The association added that Al-Shami was beaten and severely tortured with “metal rods, iron chains and agricultural hand tools.”

According to the Association of Syrian Journalists, Al-Shami was tortured with metal rods, iron chains and agricultural hand tools. (Screenshot/YouTube)

Hundreds of Syrian activists have responded to the incident, saying the officer responsible must be held accountable and that the Turkish army is constantly targeting civilians trying to cross the border from Syria.
In a recent report, the Syrian Observatory for Human Rights confirmed that 419 Syrian civilians – among them 75 children and 38 women – have been killed trying to cross the border since the start of the country’s ongoing conflict.

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Syrian journalist dies of woundsWashington says observation posts in place on Syria-Turkey border

Sudan interim military council chief Al-Burhan meets with Egypt’s President El-Sisi

Sat, 2019-05-25 14:56

CAIRO: Gen. Abdel Fattah Al-Burhan, head of Sudan’s ruling interim military council, arrived in Cairo on Saturday and met with President Abdel Fattah El-Sisi in the capital’s Ittihadia Palace, the Egyptian presidency said.

Al-Burhan is on his first trip abroad since taking power following the ouster in April of Sudanese President Omar Al-Bashir after months of protests.

El-Sisi and Burhan “agreed on the priority of supporting the free will of the Sudanese people and its choices,” Egyptian presidency spokesman Bassam Rady said.

El-Sisi also said Egypt was ready to “provide all means of support to the brothers in Sudan to overcome this stage in line with the aspirations of the Sudanese people, away from external interventions,” according to the spokesman. 

The visit comes a few hours after a visit paid by the vice chairman of the Sudanese Interim Military Council, Mohammad Hamdan Duklu, to Saudi Arabia to meet with Crown Prince Mohammed bin Salman.

Al-Burhan’s visit comes after Sudanese protest leaders announced a two-day strike from Tuesday, as talks with the military over installing civilian rule remain suspended.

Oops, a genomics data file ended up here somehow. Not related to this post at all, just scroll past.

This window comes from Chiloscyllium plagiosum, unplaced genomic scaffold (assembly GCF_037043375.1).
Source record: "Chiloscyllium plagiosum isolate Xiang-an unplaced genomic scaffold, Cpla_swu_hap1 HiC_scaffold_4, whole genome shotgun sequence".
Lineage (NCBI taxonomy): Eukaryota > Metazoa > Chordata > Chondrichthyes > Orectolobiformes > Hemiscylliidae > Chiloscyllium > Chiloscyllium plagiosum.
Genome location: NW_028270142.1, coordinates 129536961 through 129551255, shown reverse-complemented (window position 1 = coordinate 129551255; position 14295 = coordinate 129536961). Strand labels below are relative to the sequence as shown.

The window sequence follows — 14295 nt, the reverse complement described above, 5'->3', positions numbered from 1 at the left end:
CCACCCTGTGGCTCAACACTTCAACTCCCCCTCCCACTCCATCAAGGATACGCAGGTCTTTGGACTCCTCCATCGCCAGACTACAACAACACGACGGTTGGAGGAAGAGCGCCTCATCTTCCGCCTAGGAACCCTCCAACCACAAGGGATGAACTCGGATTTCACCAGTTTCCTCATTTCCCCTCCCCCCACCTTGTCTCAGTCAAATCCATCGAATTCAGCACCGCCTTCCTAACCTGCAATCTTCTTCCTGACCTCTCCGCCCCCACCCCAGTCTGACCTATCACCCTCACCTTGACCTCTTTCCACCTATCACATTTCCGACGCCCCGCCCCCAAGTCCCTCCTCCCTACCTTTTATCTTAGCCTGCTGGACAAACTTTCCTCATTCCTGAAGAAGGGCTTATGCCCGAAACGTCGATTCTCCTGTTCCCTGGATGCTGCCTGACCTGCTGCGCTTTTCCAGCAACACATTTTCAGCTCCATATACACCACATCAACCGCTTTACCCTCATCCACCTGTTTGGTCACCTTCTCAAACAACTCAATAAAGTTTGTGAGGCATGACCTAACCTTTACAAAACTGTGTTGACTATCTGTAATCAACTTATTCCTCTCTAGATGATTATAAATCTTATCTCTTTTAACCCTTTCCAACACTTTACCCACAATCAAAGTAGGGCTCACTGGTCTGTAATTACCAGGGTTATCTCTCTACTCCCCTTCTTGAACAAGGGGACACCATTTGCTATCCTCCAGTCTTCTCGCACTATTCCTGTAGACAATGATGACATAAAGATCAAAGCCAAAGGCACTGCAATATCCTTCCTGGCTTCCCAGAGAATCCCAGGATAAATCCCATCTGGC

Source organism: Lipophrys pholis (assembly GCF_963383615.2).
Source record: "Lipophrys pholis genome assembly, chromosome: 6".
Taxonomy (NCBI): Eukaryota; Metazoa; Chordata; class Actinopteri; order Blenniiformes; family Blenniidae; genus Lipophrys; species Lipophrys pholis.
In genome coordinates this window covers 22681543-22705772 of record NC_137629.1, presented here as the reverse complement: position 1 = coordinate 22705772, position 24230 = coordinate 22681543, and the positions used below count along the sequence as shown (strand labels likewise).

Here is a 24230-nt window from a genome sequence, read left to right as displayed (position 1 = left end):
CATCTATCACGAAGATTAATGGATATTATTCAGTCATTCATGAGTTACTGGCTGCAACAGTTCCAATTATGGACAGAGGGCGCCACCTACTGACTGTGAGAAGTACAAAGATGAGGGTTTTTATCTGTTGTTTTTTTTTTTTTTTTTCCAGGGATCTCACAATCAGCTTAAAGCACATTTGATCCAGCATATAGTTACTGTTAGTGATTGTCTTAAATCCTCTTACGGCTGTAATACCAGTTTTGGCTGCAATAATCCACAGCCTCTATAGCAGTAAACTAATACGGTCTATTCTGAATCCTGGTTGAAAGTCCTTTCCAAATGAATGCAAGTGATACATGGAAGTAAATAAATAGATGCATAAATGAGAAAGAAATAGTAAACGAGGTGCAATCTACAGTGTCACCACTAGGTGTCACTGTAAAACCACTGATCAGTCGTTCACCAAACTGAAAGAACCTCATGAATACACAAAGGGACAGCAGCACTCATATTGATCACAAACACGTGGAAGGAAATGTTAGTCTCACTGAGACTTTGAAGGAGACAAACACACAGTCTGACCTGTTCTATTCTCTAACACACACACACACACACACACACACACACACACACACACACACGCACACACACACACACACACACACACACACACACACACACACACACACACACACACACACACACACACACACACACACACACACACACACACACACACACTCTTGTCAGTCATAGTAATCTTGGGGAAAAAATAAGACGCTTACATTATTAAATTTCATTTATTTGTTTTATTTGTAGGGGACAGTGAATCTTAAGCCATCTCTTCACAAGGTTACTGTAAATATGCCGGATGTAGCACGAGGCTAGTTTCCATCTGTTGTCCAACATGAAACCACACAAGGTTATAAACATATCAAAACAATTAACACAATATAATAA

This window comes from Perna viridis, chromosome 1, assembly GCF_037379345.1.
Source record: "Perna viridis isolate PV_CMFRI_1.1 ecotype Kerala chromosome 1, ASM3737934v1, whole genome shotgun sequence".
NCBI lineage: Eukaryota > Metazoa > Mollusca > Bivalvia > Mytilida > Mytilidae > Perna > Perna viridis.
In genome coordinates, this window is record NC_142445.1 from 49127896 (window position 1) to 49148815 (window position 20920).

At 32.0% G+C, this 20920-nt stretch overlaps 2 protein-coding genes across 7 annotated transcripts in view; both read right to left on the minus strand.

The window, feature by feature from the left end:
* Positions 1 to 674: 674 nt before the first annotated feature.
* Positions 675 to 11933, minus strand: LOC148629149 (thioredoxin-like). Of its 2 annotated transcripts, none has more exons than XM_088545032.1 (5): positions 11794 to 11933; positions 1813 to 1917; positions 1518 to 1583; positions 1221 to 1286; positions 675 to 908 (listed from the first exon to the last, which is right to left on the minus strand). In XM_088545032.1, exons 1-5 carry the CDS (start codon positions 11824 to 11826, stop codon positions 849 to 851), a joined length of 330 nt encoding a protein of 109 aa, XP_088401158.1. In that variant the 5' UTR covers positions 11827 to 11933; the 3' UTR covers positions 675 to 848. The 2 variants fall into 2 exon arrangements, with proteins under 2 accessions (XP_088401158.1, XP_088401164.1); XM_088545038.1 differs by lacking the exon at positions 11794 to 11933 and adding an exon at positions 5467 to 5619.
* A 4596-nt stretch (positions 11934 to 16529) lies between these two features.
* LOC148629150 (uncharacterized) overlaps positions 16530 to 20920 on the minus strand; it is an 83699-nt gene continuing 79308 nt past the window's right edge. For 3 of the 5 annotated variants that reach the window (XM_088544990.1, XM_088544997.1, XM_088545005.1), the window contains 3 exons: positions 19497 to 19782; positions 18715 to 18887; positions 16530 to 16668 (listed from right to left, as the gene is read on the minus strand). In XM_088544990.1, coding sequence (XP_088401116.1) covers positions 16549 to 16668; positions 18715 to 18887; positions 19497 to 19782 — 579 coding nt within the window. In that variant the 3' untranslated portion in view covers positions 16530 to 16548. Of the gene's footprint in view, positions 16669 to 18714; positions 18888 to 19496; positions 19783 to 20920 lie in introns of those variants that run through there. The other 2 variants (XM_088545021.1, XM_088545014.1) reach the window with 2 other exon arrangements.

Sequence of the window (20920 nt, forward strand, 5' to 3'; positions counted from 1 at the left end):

At odds

The Alliance for Freedom and Change umbrella movement is at odds with the military council over whether the transitional body to rule Sudan should be headed by a military or civilian figure. The negotiations have been on hold since Monday.

Egypt, whose president currently chairs the African Union, has voiced support for Sudan’s military council.

Last month, El-Sisi hosted a summit where African nations urged the regional bloc to allow Khartoum “more time” for a handover to civilian rule.

Protest leaders were set to hold meetings with demonstrators at a sit-in outside the army headquarters in Khartoum on Saturday to discuss how to resolve the deadlock.

On Friday, they said their strike at “public and private institutions and companies,” accompanied by civil disobedience, was “an act of peaceful resistance with which we have been forced to proceed.”

Thousands of protesters remain at the sit-in to demand the departure of the generals, who seized power after ousting Al-Bashir.

Protest leaders have called for people to march on Sunday from residential areas of Khartoum toward the sit-in.

Several rounds of talks have so far failed to finalize the makeup of the new ruling body, although the two sides have agreed it will hold power for a transitional period of three years.

Western nations have called on the generals to hand power to a civilian administration, while the ruling army council has received support from regional powers.

Al-Burhan thanked Gulf states — including Saudi Arabia and the UAE — and Egypt for their support during the current tumultuous times.

(With Reuters)